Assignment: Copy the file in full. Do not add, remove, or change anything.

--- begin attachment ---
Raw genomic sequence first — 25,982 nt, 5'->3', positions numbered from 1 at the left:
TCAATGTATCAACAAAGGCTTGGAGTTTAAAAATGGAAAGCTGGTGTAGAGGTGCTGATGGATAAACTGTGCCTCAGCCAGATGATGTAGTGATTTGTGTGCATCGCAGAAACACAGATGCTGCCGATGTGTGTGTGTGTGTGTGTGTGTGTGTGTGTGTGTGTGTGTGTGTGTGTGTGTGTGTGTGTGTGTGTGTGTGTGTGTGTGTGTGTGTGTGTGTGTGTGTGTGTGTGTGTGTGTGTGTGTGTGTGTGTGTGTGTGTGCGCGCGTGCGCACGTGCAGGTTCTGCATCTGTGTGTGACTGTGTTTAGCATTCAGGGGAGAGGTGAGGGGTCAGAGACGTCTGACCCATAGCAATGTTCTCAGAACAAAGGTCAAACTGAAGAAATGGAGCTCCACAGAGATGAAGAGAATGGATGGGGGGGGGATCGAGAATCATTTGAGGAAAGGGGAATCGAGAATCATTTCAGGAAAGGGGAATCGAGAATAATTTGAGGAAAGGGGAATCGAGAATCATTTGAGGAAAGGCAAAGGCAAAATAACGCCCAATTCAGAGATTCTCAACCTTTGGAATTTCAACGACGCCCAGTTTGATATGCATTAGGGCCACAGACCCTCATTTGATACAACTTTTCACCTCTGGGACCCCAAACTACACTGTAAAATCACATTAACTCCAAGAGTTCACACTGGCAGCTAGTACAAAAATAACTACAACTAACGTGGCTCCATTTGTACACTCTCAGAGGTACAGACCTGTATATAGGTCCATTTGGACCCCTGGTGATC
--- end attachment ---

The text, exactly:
Raw genomic sequence first — 25,982 nt, 5'->3', positions numbered from 1 at the left:
TCAATGTATCAACAAAGGCTTGGAGTTTAAAAATGGAAAGCTGGTGTAGAGGTGCTGATGGATAAACTGTGCCTCAGCCAGATGATGTAGTGATTTGTGTGCATCGCAGAAACACAGATGCTGCCGATGTGTGTGTGTGTGTGTGTGTGTGTGTGTGTGTGTGTGTGTGTGTGTGTGTGTGTGTGTGTGTGTGTGTGTGTGTGTGTGTGTGTGTGTGTGTGTGTGTGTGTGTGTGTGTGTGTGTGTGTGTGTGTGTGTGTGTGCGCGCGTGCGCACGTGCAGGTTCTGCATCTGTGTGTGACTGTGTTTAGCATTCAGGGGAGAGGTGAGGGGTCAGAGACGTCTGACCCATAGCAATGTTCTCAGAACAAAGGTCAAACTGAAGAAATGGAGCTCCACAGAGATGAAGAGAATGGATGGGGGGGGGATCGAGAATCATTTGAGGAAAGGGGAATCGAGAATCATTTCAGGAAAGGGGAATCGAGAATAATTTGAGGAAAGGGGAATCGAGAATCATTTGAGGAAAGGCAAAGGCAAAATAACGCCCAATTCAGAGATTCTCAACCTTTGGAATTTCAACGACGCCCAGTTTGATATGCATTAGGGCCACAGACCCTCATTTGATACAACTTTTCACCTCTGGGACCCCAAACTACACTGTAAAATCACATTAACTCCAAGAGTTCACACTGGCAGCTAGTACAAAAATAACTACAACTAACGTGGCTCCATTTGTACACTCTCAGAGGTACAGACCTGTATATAGGTCCATTTGGACCCCTGGTGATC